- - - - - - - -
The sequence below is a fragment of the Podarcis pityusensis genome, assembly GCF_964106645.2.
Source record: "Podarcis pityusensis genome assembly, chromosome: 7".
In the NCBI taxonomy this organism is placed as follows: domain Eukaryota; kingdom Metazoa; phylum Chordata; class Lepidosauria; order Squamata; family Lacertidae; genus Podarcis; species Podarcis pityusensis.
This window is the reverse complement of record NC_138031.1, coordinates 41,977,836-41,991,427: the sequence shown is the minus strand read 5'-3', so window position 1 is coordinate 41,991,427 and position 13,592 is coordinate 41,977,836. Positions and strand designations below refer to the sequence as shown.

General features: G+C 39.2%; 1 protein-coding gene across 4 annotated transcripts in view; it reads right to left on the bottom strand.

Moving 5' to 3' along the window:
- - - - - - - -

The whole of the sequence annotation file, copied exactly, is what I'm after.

The sequence below is a fragment of the Podarcis pityusensis genome, assembly GCF_964106645.2.
Source record: "Podarcis pityusensis genome assembly, chromosome: 7".
In the NCBI taxonomy this organism is placed as follows: domain Eukaryota; kingdom Metazoa; phylum Chordata; class Lepidosauria; order Squamata; family Lacertidae; genus Podarcis; species Podarcis pityusensis.
This window is the reverse complement of record NC_138031.1, coordinates 41,977,836-41,991,427: the sequence shown is the minus strand read 5'-3', so window position 1 is coordinate 41,991,427 and position 13,592 is coordinate 41,977,836. Positions and strand designations below refer to the sequence as shown.

General features: G+C 39.2%; 1 protein-coding gene across 4 annotated transcripts in view; it reads right to left on the bottom strand.

Moving 5' to 3' along the window: